## Epicycle Arising from Coriolis Force |

Non-rotating (inertial) Frame (Left: A) and Rotating Frame (Right: B) In a frame B that rotates with constant angular velocity relative to an inertial frame A, the accelerations (forces) that appear in frame B are given by:
In our case, frame B rotates with the galaxy: so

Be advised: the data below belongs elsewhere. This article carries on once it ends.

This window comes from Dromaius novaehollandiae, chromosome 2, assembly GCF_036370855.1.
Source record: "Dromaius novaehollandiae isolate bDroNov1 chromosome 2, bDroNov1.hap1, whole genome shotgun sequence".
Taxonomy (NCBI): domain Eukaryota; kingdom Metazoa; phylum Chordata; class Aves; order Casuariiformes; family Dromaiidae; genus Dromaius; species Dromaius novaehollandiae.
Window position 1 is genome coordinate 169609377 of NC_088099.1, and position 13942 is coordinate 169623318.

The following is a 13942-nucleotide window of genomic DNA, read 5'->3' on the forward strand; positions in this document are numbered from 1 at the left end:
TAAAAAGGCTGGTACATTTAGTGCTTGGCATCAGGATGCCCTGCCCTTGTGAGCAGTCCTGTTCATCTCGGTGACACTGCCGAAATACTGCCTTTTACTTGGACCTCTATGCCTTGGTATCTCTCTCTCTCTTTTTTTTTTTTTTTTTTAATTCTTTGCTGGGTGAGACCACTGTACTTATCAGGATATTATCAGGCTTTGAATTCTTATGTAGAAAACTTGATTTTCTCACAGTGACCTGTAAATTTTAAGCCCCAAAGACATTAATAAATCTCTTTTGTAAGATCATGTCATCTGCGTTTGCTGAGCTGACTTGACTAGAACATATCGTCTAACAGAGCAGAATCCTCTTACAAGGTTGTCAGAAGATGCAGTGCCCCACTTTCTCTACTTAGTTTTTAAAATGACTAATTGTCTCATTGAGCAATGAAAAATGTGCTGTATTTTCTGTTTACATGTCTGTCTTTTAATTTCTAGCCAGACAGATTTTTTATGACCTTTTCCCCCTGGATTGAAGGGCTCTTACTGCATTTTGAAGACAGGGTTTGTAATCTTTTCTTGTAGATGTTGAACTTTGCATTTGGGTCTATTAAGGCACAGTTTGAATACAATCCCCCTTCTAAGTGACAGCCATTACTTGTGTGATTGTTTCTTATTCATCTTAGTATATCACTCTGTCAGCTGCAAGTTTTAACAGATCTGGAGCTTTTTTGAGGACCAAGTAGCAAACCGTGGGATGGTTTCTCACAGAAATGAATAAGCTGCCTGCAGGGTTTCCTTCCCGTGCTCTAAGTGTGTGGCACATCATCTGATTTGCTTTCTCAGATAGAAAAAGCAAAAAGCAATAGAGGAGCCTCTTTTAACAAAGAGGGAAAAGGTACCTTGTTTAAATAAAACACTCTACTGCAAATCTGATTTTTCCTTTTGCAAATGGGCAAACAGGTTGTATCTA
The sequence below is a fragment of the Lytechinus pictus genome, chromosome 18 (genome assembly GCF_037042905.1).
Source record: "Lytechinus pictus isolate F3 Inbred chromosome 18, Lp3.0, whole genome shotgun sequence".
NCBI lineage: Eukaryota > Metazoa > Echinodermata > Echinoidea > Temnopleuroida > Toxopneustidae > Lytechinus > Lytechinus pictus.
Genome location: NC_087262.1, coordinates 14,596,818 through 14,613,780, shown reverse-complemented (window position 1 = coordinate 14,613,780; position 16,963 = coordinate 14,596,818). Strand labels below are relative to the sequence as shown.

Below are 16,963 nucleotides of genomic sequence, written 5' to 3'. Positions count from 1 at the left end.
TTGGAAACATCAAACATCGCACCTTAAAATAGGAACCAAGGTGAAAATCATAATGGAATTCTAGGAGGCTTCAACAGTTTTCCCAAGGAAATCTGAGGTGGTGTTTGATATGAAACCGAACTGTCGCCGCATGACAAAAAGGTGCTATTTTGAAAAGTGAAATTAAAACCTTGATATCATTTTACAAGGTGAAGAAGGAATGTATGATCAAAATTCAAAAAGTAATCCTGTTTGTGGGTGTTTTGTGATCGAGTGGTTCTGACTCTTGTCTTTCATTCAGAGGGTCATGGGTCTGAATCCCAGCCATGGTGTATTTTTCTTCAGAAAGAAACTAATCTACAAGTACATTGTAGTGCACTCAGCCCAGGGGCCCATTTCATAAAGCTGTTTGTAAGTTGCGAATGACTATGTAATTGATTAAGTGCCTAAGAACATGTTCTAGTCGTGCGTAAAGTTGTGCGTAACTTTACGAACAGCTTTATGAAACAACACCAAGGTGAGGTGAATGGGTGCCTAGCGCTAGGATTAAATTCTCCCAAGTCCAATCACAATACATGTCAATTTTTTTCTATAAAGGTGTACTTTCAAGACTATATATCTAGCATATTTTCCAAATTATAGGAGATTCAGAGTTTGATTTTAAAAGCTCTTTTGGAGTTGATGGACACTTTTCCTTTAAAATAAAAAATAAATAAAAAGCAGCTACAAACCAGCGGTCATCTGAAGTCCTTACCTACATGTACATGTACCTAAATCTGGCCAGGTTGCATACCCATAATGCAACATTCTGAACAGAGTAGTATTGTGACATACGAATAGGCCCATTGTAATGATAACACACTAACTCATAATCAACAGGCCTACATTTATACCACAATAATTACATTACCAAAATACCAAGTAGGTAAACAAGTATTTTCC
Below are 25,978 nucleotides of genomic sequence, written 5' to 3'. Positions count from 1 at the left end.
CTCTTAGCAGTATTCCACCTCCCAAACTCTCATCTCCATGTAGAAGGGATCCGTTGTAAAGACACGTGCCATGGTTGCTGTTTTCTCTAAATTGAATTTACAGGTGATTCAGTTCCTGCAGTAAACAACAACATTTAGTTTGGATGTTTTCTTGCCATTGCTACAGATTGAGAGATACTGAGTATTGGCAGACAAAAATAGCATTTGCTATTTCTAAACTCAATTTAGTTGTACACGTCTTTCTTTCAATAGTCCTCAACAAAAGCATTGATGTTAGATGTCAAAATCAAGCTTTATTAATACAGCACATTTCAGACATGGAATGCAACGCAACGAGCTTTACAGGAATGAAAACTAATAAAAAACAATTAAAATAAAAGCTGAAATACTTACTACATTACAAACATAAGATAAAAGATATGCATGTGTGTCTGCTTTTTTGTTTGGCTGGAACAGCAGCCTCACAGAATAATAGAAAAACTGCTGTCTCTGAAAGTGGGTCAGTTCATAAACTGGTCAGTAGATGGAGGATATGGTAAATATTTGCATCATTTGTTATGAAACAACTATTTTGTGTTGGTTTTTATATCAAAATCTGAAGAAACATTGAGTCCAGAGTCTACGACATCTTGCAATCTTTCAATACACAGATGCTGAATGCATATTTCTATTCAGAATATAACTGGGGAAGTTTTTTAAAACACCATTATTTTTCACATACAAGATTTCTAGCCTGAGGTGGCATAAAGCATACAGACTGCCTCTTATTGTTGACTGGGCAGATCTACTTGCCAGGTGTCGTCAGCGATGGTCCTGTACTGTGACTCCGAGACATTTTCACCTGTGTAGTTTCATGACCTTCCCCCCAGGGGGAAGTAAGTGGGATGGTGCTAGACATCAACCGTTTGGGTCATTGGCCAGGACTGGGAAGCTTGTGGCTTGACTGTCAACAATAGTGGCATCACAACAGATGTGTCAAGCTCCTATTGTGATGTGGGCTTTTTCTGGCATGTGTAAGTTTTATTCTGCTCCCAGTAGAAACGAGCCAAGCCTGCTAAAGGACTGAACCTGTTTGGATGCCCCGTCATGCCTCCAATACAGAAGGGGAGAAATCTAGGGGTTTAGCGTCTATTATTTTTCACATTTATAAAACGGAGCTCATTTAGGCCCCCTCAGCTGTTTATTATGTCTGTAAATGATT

The animation shows two views of a system in which there is a centripetal force (in this example, the force is harmonic, i.e. The right hand image is the same motion but seen in a frame rotating at the mean orbital frequency (so the periphery now looks stationary). From this frame, the particle seems to execute a retrograde circular epicycle. Notice the acceleration is always perpendicular to the velocity in this rotating frame. This particular animation (from the wikipedia) matches a well-known illustration of the Coriolis effect: a concave paraboloid bowl gives the harmonic centripetal force, and a dry-ice-puck moves without friction across the surface, in an "orbit". One can spin the bowl at just the right rate so that the puck can remain stationary (moving in a circle in the inertial frame). Perturbing this sends the puck in a non-circular "orbit". A camera rotating with the bowl now sees just the epicycle. |